Grocers Look to Gas Up Business

Discussion
Apr 27, 2005
George Anderson

By George Anderson

Shop ‘n Save is the latest seller of groceries to announce it is installing gas pumps on its premises to drive traffic in its stores.

The Pittsburgh-area supermarket chain expects to have gas stations operating at two stores by early in this summer with others to follow.

Customers at the two stores will be eligible for discounts on gas through Shop ‘n Save’s Pump Perks program.

Shop ‘n Save president Lee Armbuster told the Pittsburgh Post-Gazette that he expects pumps will eventually be installed at all 20 company-owned (Supervalu) stores, as well as many of the 60 locations managed by independents.

Moderator’s Comment: Do gas stations at supermarkets, supercenters, warehouse clubs, etc., effectively spell the end of the independent gas station?
How do retailers that are limited in their ability to subsidize discounts on gas with the sale of other products compete in this environment?

George Anderson – Moderator

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8 Comments on "Grocers Look to Gas Up Business"


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Bernice Hurst
Guest
15 years 9 months ago

The situation in the UK seems to be almost the opposite. First off, we have few independent gas stations left in any case. They are virtually all owned by a handful of major oil companies. Secondly, there are not all that many (relatively speaking) supermarkets selling gas. But what we do have is a rapidly expanding range of convenience stores linked to gas stations. Expanding in number, size and range of products. Which makes the result sort of similar to what you have in the US but coming from the opposite direction i.e. first the gas then the store.

Mark Burr
Guest
15 years 9 months ago
The prediction of the end of independent fuel stations is as likely as the end of supermarkets that has been being predicted for seemingly decades now. They likely will change just as supers are being forced to change. The addition of gasoline to a supermarket, warehouse club or superstore is simply expanding the offering. The numbers are quite substantial nationwide in these types of retailers adding fuel to their offerings. Ron is right; it is a convenience item, but in adding fuel along with another point in which you stop potentially 2 to 2.5 times per week is making it convenient. Add to that the potential to discount from the pump to the store and from the store to the pump. With this level of capability, it offers both the consumer incentive and convenience. It’s become such a substantial part of the business that Costco announced a potential earnings reduction this week due to the recent spike in gasoline prices and their ability to maintain margin. Kroger’s plans for adding fuel stations this year are… Read more »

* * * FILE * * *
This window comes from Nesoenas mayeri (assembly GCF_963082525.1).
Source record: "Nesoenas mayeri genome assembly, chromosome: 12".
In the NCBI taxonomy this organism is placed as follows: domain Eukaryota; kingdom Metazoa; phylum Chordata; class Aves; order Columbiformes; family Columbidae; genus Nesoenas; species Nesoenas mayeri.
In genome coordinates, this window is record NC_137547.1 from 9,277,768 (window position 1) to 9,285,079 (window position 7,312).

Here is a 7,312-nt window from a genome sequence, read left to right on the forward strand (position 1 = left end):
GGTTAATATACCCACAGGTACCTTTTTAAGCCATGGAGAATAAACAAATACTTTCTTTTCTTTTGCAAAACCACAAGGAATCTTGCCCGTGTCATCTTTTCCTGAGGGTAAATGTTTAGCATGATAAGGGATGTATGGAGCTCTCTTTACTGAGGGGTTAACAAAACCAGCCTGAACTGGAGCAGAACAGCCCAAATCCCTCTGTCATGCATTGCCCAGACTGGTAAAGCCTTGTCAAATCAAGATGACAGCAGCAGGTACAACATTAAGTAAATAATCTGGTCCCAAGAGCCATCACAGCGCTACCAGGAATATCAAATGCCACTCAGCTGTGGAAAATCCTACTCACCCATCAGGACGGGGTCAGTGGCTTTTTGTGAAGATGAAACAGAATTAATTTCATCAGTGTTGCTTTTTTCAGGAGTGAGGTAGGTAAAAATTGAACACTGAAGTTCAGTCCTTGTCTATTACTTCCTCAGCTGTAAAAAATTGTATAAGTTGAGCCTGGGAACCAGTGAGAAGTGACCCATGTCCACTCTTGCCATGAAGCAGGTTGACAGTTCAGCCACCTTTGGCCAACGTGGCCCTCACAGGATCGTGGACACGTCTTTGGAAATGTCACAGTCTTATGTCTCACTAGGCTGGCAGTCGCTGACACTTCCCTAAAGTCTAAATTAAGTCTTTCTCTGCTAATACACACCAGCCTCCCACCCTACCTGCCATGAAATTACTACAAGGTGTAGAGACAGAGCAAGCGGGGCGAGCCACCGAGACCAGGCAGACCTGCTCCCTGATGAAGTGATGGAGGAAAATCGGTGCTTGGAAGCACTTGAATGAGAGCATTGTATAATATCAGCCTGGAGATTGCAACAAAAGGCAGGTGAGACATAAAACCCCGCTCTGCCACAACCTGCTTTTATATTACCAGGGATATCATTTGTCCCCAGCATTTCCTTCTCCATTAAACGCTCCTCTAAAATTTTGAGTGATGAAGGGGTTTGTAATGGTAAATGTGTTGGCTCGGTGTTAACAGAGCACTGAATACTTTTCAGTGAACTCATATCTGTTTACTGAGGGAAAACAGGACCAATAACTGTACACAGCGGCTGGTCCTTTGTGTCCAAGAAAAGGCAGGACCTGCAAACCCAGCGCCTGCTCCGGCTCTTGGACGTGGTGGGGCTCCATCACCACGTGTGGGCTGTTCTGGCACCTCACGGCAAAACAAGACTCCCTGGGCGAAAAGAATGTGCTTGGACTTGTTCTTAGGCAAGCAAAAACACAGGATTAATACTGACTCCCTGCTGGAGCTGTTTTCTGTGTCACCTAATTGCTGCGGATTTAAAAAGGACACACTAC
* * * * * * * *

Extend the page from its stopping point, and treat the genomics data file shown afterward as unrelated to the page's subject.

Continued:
Stephan Kouzomis
Guest
Stephan Kouzomis
15 years 9 months ago

Location; service to its customers; and offering a convenience store outlet with drinks and food will keep independents in business….just like the strong community-oriented independent grocers!

Art Williams
Guest
Art Williams
15 years 9 months ago